THE HAGUE, Netherlands – When the Ebola outbreak hit West Africa in 2014 and took more than 11,000 lives in two years, public and private organizations mobilized the development of a vaccine in a year and a half. That vaccine now is being used to control the current outbreak in the Democratic Republic of Congo.
In comparison, it’s taken 100 years to see any progress in the development of a vaccine to prevent tuberculosis, a disease that kills 4,000 every day, Lucica Ditiu, executive director of the Stop TB Partnership said here. Even now, it remains uncertain that a new vaccine will see the light of day, she said, as more funding has yet to be secured for larger-scale trials to confirm the promising results of the M72 vaccine candidate.
The M72 vaccine candidate, developed by GlaxoSmithKline and Aeras, appears to have reduced the incidence of active TB disease among HIV-negative adults by 54 percent, which Ann Ginsburg with IAVI described as game-changing. “Modelling has shown that a 54-percent effective vaccine could save millions of lives and avert tens of millions of cases while being cost effective,” she said.
The study, conducted in Zambia, South Africa and Kenya with 3500 subjects, must be confirmed and expanded on, Ginsburg said. More research is needed to understand why there is increased protection for people under the age of 25 – in the trial, subjects under 25 saw an 82 percent reduction in TB disease, versus 10 percent reduction in subjects over 25.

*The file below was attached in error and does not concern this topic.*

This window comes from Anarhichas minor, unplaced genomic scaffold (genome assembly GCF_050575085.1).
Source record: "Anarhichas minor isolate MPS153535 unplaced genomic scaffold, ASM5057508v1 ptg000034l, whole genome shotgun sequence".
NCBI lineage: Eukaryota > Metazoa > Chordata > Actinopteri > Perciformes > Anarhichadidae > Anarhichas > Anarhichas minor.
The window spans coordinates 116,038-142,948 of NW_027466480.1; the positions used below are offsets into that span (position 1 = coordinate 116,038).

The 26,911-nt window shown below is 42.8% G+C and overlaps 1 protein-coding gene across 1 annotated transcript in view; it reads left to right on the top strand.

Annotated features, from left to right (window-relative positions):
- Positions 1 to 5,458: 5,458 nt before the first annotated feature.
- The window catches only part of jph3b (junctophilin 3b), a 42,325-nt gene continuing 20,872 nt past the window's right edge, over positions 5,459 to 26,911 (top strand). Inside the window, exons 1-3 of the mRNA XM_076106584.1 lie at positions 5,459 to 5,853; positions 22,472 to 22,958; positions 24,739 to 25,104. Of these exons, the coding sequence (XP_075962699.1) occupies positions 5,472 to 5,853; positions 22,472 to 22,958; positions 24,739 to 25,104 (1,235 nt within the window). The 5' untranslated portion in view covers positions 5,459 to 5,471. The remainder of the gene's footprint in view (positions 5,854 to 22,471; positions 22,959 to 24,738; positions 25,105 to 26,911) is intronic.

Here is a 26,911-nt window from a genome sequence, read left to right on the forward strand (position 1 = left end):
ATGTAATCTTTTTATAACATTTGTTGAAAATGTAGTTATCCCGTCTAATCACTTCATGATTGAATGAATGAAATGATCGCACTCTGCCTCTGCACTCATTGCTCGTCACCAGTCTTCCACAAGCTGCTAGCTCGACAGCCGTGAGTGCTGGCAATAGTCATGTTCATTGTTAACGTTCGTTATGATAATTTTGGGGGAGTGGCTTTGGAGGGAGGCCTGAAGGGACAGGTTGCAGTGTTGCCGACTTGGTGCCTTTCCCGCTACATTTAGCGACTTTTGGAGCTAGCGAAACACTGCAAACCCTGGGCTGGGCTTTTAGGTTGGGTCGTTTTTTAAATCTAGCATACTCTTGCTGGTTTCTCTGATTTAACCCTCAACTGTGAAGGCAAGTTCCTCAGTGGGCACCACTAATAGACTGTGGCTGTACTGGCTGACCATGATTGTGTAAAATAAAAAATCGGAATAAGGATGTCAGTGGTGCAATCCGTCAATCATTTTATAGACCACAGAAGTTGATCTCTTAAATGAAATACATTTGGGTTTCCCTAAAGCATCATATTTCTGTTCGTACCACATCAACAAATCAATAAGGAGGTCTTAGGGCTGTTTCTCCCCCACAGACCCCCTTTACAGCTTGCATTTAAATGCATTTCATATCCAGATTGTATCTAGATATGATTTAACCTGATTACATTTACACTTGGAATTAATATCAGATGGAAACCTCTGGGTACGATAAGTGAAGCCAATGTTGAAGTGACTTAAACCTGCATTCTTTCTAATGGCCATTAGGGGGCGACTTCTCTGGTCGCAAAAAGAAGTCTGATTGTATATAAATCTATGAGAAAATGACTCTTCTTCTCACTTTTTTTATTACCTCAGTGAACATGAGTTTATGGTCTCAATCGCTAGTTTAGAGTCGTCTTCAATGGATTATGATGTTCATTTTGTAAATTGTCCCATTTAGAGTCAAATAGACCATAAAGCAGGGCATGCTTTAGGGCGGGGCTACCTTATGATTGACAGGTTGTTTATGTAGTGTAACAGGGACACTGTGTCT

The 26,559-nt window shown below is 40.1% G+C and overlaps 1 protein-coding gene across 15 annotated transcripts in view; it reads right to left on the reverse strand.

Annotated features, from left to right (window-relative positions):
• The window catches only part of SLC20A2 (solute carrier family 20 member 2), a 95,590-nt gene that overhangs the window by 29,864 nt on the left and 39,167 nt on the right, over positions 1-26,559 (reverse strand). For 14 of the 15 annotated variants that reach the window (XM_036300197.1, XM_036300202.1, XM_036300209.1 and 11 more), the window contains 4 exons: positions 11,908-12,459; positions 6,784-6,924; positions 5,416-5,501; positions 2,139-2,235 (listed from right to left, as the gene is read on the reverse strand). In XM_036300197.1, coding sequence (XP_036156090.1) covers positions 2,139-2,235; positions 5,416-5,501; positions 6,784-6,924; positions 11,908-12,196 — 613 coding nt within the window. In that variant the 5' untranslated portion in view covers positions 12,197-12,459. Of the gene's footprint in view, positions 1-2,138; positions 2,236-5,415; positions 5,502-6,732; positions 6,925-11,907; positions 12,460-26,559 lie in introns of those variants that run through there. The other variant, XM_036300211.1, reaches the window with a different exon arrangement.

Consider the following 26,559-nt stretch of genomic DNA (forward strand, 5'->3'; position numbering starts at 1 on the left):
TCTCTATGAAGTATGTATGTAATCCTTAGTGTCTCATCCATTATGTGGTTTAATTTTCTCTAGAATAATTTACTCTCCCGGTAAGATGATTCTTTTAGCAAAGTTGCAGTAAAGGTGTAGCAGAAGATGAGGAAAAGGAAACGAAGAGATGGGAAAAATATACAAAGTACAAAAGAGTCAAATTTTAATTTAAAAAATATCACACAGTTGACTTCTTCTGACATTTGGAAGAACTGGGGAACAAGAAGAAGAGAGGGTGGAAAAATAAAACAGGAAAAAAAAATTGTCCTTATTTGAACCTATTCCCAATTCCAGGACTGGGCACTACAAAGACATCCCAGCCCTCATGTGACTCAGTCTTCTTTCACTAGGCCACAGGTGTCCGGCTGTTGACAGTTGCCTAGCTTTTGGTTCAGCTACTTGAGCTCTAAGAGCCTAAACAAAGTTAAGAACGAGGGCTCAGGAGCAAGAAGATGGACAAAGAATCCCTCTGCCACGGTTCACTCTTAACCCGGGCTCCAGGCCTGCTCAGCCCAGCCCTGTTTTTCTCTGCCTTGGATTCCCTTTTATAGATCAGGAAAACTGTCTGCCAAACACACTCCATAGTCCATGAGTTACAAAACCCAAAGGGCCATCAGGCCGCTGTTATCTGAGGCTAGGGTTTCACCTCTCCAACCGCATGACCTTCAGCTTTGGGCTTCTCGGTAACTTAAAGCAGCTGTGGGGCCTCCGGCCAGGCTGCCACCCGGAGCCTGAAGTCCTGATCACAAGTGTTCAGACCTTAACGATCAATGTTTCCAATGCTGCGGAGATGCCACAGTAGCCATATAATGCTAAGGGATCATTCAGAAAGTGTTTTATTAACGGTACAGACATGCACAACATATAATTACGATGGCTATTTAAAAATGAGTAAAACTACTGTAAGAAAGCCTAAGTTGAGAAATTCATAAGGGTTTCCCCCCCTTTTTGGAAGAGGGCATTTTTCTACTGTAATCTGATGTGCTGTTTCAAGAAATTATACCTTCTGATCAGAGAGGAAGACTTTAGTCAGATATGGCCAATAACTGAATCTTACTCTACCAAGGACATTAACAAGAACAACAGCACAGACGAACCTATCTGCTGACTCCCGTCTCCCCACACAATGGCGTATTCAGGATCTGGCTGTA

“We need to confirm the results, explore the durability of protection,” Mark Hatherill of the South African Tuberculosis Vaccine Initiative said. “We need to explore how the vaccine performs in other populations, subgroups, age groups, and different geographies with different HIV and TB epidemics,” he said.
To do that, Ginsburg said, “we need innovative partnerships, and a whole new model of collaboration involving companies, product development partnerships, scientists, governments, other funders, advocates and affected communities.”
A representative from GSK agreed, saying “in order to build a sustainable business model, we need to work together and have strong partnerships.”
Lucica Ditiu is already looking to the future. “We need to think now about how to best scale up a new vaccine and prepare for ensuring access,” she said.
“Without the money, we won’t get the vaccine,” Ditiu said. “It will be a shame for us as a humanity to not buckle up and further develop this innovation.”